8 easy steps to engaging neighbours and stakeholders in a pandemic
In a pandemic or any kind of crisis, communicating and engaging with stakeholders is more important than ever.
Know how frustrating it is when you’re worried about something and no-one is telling you what’s going on? Imagine what it’s like for people who may be affected by your organization’s activities and suddenly have no idea what you’re doing. They’ll be patient for a while. But only for a while.
You don’t have to let that happen. Even during an unprecedented event like this pandemic, you could use the new situation to build stronger relationships through analysis and strategy: two activities that people often neglect in the communication and engagement-planning process. The following eight easy steps will help you develop a plan that is smart, pragmatic, and relevant in the new operating environment.
Before you start, think about what you’re trying to accomplish with your plan and jot it down. Keep it nearby during the planning process: it will help you stay focused and will underpin all your plan elements
For Step 1, write down some background or an overview of the topic you want to communicate about with your audience. Who is most affected by this topic? Why?
Then in Step 2, write down your objective in one sentence or less. Do you want to give people specific information to help them understand an issue or development? Or are you trying to change their behaviour or perception about something? A good example might be giving people information about what you might need them to do so you can do something for them.
In Step 3, define your target audience as well as you can. List the stakeholder groups and individuals (inside and outside your organization) that you need to engage. Remember to include vulnerable stakeholders — people who may be more affected by what you are doing than other stakeholders would be, and who may have difficulty accessing your information. Vulnerable groups will vary according to your area of operation, but in developing countries they often include:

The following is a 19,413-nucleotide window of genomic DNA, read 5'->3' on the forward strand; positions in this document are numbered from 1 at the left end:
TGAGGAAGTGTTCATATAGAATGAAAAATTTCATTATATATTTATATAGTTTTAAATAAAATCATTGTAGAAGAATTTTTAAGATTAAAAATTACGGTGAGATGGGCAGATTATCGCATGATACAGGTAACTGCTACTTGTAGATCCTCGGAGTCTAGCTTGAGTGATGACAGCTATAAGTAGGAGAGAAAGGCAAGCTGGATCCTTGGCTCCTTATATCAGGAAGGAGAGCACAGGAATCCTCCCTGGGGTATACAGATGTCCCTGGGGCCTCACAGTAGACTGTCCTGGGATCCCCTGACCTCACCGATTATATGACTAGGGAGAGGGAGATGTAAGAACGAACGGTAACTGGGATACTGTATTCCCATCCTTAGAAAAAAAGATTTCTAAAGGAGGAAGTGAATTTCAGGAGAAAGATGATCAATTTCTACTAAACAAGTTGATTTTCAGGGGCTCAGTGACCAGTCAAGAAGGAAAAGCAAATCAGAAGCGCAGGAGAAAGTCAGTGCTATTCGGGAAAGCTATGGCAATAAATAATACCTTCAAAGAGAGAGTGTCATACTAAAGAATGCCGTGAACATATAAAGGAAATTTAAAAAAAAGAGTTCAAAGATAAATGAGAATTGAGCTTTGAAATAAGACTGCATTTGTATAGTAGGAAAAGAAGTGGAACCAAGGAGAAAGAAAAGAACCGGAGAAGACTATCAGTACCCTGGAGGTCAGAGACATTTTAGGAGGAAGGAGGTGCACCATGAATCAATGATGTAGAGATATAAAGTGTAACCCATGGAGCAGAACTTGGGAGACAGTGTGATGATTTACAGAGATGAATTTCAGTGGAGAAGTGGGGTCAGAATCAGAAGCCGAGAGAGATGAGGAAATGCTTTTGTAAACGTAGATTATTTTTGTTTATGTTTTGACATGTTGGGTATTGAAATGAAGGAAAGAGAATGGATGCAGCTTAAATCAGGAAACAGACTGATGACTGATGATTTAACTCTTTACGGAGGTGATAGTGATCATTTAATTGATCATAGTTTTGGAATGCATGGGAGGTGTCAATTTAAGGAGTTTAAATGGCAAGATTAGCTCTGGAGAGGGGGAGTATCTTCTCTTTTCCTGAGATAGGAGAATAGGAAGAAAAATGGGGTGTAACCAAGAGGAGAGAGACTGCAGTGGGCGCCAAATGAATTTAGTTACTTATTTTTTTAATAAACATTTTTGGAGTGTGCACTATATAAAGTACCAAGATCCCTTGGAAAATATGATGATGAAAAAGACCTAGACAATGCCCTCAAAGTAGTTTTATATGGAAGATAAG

- ethnic minorities,
- indigenous people,
- people with disabilities,
- elderly individuals,
- illiterate people,
- marginalized members of the community (e.g., people suffering from HIV/AIDS or Ebola, former war combattants, LGBTQ members, religious minorities), and
- the poorest of the poor (lowest socio-economic status).
As part of this, identify their characteristics. Include a brief analysis of their values, as well as the positions and interests that influence the way they feel and act about the topic, and how they view your organization in general.
Knowing your audience/s is an essential step in creating a plan that will guide you in the most effective way to engage them based on their characteristics.
Step 4 is formulating what you want to say. Think of the frequently asked questions (FAQs) you anticipate people will ask about the topic and list them so you can develop information to use to answer each of them. This essential information needs to be straight to the point, so keep it focused and use clear, appropriate language and tone for your target audience.